| `char`

| `string`

| `function_handle`

`f`

— PDE coefficient

scalar | matrix | character vector | character array | string scalar | string vector | coefficient function

PDE coefficient, specified as a scalar, matrix, character vector, character array,
string scalar, string vector, or coefficient function. `f`

represents
the *f* coefficient in the scalar PDE

$$-\nabla \cdot \left(c\nabla u\right)+au=f$$

or in the system of PDEs

$$-\nabla \cdot \left(c\otimes \nabla u\right)+au=f$$

The coefficients `c`

, `a`

, and
`f`

can depend on the solution `u`

if you use the
nonlinear solver by setting the value of `'Nonlin'`

to
`'on'`

. The coefficients cannot be function of the time
`t`

.

**Example: **`char('sin(x)';'cos(y)';'tan(z)')`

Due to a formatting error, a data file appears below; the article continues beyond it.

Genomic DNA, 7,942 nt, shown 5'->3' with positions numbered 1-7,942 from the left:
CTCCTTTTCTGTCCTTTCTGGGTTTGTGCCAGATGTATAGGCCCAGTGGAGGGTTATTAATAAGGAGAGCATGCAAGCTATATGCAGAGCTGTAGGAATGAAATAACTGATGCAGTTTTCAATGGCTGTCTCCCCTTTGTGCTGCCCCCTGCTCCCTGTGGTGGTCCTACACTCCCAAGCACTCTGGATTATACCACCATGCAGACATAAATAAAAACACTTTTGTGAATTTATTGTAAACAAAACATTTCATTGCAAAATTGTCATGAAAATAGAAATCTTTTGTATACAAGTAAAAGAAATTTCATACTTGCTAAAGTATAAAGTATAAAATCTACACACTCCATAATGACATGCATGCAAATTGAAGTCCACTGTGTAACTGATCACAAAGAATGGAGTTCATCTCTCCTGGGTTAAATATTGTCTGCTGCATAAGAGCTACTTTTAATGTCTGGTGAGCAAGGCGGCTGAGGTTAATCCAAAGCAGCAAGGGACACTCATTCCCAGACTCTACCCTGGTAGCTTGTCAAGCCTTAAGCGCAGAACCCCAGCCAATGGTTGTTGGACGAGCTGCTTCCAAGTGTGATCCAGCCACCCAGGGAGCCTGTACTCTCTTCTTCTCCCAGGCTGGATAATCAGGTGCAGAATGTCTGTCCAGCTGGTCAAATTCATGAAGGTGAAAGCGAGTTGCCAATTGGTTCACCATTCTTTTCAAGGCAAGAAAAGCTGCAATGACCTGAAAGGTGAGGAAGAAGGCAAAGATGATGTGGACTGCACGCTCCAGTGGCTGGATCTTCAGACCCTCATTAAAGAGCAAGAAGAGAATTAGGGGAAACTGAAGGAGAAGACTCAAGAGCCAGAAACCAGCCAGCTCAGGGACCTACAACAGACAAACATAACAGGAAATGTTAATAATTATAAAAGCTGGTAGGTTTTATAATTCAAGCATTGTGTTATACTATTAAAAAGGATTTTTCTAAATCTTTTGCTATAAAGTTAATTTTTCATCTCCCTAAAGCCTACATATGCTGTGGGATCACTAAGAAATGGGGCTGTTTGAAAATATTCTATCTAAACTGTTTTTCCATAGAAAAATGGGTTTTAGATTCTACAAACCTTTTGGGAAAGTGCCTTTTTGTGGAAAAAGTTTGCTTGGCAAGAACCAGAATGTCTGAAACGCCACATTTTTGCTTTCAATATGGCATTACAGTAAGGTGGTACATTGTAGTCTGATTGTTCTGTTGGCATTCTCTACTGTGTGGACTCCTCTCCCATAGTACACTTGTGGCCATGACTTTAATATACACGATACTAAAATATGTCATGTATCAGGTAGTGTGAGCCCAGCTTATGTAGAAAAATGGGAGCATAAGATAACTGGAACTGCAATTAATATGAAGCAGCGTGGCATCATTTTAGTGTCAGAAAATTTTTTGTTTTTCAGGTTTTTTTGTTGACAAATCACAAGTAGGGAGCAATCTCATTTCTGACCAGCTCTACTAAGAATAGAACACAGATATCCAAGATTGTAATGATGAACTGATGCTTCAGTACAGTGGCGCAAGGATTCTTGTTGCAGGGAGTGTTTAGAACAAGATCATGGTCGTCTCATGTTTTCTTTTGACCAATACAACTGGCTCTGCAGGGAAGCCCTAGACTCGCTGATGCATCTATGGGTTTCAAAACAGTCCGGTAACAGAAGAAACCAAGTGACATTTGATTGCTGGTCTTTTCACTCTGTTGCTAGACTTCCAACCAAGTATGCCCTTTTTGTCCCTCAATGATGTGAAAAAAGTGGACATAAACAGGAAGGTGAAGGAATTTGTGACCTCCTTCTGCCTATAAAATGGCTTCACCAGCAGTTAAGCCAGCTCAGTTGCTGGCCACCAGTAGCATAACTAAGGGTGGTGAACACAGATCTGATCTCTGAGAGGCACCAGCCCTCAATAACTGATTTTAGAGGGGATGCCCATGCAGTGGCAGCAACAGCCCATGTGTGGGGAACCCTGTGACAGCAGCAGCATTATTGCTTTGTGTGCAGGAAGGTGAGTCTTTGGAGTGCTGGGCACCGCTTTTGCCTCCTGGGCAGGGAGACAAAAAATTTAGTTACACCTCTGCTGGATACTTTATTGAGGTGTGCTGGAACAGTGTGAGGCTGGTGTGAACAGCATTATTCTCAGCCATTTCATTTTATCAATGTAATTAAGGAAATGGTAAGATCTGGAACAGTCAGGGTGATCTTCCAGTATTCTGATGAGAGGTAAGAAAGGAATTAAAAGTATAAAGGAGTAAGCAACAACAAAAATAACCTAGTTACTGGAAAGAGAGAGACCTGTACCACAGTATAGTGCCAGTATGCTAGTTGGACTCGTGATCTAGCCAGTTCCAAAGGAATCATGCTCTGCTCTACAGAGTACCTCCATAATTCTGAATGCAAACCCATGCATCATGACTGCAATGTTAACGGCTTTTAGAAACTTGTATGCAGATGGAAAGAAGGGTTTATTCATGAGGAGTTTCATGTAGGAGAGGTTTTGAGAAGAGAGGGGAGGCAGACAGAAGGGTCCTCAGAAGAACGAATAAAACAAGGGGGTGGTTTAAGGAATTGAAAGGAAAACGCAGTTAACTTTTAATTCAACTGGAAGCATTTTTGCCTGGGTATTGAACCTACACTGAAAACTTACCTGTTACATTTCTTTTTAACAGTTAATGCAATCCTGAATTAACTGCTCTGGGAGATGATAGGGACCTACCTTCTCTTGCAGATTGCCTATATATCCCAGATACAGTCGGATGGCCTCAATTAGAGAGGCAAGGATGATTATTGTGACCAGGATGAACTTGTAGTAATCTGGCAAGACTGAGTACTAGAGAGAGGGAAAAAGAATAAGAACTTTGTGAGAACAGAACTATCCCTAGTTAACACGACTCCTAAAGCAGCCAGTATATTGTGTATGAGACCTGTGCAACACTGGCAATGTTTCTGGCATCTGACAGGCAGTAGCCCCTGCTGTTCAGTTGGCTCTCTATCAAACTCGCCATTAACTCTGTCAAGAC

**Data Types: **`double`

| `char`

| `string`

| `function_handle`

### Name-Value Arguments

Specify optional pairs of arguments as
`Name1=Value1,...,NameN=ValueN`

, where `Name`

is
the argument name and `Value`

is the corresponding value.
Name-value arguments must appear after other arguments, but the order of the
pairs does not matter.

*
Before R2021a, use commas to separate each name and value, and enclose*
`Name`

*in quotes.*

**Example: **```
[u,p,e,t] =
adaptmesh(g,'cirsb',1,0,0,'Maxt',500,'Tripick','pdeadworst','Ngen',Inf)
```

`Maxt`

— Maximum number of new triangles

`Inf`

(default) | positive integer

Maximum number of new triangles, specified as the comma-separated pair consisting